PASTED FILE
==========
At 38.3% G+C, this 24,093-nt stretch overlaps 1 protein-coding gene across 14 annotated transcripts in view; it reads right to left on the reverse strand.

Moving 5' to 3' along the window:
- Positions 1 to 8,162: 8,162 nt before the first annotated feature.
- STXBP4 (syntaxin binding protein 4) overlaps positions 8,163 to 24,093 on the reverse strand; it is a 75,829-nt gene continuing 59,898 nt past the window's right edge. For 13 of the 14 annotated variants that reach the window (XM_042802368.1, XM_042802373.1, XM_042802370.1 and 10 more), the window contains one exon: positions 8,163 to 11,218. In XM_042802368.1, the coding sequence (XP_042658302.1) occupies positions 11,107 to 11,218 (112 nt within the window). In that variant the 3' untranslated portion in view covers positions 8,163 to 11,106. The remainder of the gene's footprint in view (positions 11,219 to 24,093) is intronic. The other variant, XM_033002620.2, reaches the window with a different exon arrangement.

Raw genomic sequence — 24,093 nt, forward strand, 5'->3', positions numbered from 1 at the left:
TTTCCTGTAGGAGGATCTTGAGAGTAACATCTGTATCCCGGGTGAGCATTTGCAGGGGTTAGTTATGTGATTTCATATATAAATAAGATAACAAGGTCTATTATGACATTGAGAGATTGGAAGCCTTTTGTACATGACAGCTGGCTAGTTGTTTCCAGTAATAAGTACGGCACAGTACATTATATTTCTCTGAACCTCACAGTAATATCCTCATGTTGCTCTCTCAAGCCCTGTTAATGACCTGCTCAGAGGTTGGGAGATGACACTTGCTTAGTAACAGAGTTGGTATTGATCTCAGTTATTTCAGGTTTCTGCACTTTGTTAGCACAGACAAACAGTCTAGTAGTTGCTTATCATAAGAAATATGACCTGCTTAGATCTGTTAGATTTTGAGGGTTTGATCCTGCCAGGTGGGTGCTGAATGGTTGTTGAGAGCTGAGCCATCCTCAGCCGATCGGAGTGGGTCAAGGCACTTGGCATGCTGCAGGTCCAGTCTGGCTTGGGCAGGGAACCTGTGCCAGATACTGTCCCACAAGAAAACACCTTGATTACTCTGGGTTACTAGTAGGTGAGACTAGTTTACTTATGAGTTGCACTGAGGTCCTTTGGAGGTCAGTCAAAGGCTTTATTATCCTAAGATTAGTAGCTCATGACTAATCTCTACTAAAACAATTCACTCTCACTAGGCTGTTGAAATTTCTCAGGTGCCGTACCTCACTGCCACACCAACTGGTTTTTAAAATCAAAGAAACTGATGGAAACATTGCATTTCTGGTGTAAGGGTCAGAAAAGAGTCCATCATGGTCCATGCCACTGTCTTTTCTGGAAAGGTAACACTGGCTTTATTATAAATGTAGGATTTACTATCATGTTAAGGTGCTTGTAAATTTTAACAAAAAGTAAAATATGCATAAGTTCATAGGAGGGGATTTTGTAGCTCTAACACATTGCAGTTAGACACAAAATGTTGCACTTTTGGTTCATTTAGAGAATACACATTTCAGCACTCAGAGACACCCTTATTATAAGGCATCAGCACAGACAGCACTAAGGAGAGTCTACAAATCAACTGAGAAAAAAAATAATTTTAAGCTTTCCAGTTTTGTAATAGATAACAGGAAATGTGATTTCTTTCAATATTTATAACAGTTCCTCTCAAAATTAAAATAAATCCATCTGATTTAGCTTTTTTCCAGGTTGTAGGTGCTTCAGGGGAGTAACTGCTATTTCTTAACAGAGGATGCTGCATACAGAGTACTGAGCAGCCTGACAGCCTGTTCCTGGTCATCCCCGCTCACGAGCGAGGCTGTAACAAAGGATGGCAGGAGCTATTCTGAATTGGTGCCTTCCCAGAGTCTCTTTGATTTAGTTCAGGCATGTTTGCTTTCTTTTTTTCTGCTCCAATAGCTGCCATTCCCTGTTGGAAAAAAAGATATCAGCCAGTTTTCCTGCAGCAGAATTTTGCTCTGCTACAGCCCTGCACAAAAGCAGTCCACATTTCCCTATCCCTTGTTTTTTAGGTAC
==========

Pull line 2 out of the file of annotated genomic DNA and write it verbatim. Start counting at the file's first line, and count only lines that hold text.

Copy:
Moving 5' to 3' along the window: